Posted by on Thursday, September 10, 2015
If you were to ask someone "what is one job you can have where you can be wrong half the time and still have that job?" Chances are the answer would be a meteorologist.
For meteorologists and forecasters alike, having thick skin is something that you need in that profession.
But how wrong is the weather forecast?
The short answer is that really it depends on how you look at it. A large part of the problem is simply a lot of people don't understand the forecast.
Lets take this example:
"Today - A mix of Sun and Cloud. 40 percent chance of showers this afternoon. Wind north 20 km/h gusting to 40 km/h. High 22."
So stop for a second and think, how do you interpret that forecast?
Ok now lets describe what it means. Generally speaking "Today" refers to 6 am to 6 pm. So the forecast is for that time frame. So today the forecast area will see both sunny and cloudy skies. However there is a 40 percent chance of showers falling somewhere over the forecast area (not necessarily your house) between 12 noon and 6 pm. Wind north 20 km/h gusting to 40 km/h means that wind will be coming from the north (not the opposite). The wind will be sustained at 20 km/h with some gusts to 40 km/h.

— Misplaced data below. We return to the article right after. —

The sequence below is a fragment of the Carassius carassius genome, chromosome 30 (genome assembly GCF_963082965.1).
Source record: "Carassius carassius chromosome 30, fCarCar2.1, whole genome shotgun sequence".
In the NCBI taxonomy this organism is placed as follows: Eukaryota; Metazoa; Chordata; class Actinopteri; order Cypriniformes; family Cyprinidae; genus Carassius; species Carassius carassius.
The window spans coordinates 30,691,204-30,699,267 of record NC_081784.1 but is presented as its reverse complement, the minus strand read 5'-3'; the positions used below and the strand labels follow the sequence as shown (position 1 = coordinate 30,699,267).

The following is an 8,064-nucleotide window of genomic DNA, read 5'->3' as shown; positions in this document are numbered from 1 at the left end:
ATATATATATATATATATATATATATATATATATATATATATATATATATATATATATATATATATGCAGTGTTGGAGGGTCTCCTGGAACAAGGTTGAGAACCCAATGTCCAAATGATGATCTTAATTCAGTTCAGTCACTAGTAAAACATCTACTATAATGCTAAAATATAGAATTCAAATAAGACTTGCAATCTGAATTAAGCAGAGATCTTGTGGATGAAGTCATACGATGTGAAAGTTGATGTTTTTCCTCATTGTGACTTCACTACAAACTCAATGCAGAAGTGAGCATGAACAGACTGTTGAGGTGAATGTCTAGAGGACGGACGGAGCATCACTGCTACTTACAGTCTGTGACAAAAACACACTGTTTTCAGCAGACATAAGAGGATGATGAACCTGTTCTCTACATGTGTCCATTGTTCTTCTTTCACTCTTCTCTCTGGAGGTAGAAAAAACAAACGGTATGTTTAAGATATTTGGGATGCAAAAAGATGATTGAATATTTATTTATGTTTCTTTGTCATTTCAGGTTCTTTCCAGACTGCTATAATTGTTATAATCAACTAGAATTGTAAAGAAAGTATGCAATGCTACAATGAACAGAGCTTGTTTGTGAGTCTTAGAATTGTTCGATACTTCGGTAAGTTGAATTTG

Finally the daytime high. Normally the daytime high occurs in the middle of the day when the sun is directly overhead. However factors such as a cold front can make the daytime high occur in the early morning for example. After which the temperature would fall. So when you see a daytime high of 22 degrees it means the average high temperature over the forecast area. The temperature may be higher or lower at your house. Also where you put your thermometer can give you a false reading. Never put it in direct sunlight. It should be placed a meter above the ground, in the shade and not attached to a structure such as a house or shed.
So in closing, short term forecasts and more accurate than long term forecasts, and posting 140 characters isn't a forecast. it takes a lot more than that to accurately get information across.